Skip to 4 minutes and 26 seconds When he came home he cleared a path to the necessary— called me out to see it but before we got there a whole housetop full of snow had fallen from the roof upon the path & it echoed in the ground beneath like a dull beating upon it. We talked of going to Ambleside after dinner to borrow money of Luff, but we thought we would defer our visit to Eusemere a day.— Half the Seaman’s nose was reddish as if he had been in his youth somewhat used to drinking, though he was not injured by it.— We stopped to look at the Stone seat at the top of the Hill.
Skip to 5 minutes and 6 seconds There was a white cushion upon it round at the edge like a cushion & the Rock behind looked soft as velvet, of a vivid green & so tempting! The snow too looked as soft as a down cushion. A young Foxglove, like a Star in the Centre. There were a few green lichens about it & a few withered Brackens of Fern here & there & upon the ground near. All else was a thick Snow—no foot mark to it, not the foot of a sheep.— When we were at Thomas Ashburner’s on Sunday Peggy talked about the Queen of Patterdale. She had been brought to drinking by her husband’s unkindness & Avarice. She was formerly a very nice tidy woman.
Skip to 5 minutes and 57 seconds She had taken to drinking but ‘that was better than if she had taken to something worse’ (by this I suppose she meant killing herself). She said that her husband used to be out all night with other women & she used to hear him come in in the morning, for they never slept together— ‘Many a poor Body a Wife like me, has had a working heart for her, as much stuff as she had’. We sate snugly around the fire. I read to them the Tale of Custance & the Syrian Monarch, also some of the Prologues. It is the Man of Lawes Tale. We went to bed early. It snowed & thawed.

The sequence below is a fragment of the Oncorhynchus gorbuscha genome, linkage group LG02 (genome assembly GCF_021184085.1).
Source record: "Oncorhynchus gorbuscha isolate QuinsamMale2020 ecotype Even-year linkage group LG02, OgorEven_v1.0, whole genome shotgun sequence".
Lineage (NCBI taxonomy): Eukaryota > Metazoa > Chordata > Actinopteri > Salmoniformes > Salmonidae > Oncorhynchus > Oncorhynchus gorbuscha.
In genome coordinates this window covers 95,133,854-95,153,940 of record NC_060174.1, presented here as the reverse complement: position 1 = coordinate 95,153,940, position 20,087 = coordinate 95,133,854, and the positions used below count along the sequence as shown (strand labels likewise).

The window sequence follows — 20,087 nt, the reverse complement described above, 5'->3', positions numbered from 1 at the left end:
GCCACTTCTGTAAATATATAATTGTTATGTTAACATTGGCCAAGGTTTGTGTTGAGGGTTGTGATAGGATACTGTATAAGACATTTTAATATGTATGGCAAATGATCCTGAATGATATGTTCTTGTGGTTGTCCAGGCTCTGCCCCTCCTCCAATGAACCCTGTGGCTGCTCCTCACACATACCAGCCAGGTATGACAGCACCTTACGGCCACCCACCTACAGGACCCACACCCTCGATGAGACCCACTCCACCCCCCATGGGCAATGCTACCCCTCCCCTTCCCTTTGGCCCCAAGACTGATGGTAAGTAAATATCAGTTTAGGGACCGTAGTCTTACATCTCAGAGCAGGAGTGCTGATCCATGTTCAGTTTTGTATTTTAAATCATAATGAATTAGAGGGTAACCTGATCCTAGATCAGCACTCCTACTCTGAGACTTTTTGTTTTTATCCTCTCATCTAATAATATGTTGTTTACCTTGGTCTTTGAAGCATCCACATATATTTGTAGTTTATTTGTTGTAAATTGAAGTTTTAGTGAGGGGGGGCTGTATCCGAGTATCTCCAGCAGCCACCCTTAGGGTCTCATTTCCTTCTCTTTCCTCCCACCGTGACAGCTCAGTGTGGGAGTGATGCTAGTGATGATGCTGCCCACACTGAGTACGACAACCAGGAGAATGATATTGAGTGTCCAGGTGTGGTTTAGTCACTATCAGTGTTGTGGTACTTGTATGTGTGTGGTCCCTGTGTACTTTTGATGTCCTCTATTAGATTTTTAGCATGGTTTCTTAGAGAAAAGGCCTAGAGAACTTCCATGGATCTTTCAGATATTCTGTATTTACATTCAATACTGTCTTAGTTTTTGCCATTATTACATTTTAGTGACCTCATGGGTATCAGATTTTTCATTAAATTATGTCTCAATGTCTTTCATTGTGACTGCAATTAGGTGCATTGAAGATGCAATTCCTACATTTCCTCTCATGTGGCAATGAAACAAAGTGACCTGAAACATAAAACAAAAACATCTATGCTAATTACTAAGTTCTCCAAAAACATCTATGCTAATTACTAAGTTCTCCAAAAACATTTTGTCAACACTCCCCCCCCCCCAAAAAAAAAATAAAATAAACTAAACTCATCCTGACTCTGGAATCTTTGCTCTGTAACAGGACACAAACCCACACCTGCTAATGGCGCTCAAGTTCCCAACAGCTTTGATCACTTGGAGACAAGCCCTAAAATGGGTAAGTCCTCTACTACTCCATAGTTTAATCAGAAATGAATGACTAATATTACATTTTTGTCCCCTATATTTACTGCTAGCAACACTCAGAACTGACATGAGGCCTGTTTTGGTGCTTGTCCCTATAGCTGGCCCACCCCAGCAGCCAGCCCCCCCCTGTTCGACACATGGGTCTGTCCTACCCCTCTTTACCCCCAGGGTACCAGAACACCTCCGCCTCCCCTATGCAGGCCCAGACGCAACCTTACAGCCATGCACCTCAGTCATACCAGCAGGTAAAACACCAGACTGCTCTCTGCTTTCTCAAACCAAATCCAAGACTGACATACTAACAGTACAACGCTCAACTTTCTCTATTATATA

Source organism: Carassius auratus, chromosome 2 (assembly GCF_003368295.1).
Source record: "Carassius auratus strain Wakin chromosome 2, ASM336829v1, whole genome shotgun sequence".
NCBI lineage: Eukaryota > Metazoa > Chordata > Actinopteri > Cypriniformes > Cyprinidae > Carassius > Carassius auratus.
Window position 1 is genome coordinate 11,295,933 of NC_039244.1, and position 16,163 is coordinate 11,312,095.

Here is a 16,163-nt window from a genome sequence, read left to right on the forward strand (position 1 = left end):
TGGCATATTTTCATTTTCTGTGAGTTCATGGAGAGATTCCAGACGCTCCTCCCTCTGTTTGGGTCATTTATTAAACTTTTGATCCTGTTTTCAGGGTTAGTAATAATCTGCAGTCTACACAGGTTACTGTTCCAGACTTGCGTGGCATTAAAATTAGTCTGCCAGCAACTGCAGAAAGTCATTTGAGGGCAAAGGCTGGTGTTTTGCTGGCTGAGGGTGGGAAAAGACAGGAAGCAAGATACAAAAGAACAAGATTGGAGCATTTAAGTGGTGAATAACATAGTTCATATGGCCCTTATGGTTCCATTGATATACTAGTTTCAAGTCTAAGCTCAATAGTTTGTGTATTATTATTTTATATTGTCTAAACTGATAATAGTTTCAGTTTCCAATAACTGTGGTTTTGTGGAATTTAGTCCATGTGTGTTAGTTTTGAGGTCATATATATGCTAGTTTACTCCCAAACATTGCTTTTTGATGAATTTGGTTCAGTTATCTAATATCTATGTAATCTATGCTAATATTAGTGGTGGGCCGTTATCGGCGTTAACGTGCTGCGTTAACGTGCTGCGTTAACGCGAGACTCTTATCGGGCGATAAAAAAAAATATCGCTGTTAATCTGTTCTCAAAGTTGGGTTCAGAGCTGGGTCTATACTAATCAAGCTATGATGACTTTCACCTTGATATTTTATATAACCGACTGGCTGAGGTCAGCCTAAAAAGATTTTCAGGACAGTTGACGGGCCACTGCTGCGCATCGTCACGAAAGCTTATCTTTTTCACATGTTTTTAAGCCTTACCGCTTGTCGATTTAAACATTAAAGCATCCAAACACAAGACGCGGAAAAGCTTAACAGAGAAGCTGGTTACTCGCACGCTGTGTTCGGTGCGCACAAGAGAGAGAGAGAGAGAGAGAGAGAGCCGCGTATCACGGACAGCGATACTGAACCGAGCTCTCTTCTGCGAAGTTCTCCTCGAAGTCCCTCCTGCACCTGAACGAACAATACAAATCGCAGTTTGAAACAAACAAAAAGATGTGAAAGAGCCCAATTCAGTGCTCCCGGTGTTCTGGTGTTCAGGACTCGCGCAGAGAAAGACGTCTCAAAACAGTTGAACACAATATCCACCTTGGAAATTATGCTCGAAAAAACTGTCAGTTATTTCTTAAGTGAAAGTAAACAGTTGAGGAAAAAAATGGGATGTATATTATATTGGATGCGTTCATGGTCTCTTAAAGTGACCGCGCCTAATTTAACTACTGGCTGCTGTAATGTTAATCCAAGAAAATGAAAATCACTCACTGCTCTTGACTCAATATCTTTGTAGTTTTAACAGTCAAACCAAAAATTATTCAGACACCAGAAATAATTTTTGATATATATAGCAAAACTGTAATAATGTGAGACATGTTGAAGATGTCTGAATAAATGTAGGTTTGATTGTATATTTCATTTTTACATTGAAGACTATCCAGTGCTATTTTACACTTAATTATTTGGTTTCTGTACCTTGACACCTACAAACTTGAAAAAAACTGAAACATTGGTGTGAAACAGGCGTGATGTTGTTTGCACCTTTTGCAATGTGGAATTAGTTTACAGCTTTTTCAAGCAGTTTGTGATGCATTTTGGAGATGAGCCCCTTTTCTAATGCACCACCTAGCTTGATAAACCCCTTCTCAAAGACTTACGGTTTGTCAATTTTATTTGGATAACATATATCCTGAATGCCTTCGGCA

22 December 1801
In this step, you can listen to novelist and academic, Dr Jenn Ashworth read Dorothy’s journal entry for 22 December 1801 aloud while following Dorothy’s handwriting. If this is too difficult to read, there is a transcript attached that you can read instead or as well as this!
This is a lengthy journal entry, which gives you some sense of the Wordsworths’ daily lives together. Dorothy describes meeting an old man on the road. She lets him pass by before, regretting this, she gives him money and they talk to the old man and find out something of his story. They see someone else on their way home (old Fleming and his grandchild) and Dorothy remembers Peggy Ashburner’s gossip about ‘the Queen of Patterdale’.
When listening to and/or reading this entry, think about what this episode tells you about life in those times.
- What kind of details does Dorothy notice during her day?
- What do you think of the old man’s story?
- How does Dorothy describe the people she meets and the landscape she moves through?
- Are there bits of this journal entry that you particularly like or that you might criticise?
A short quiz follows the reading.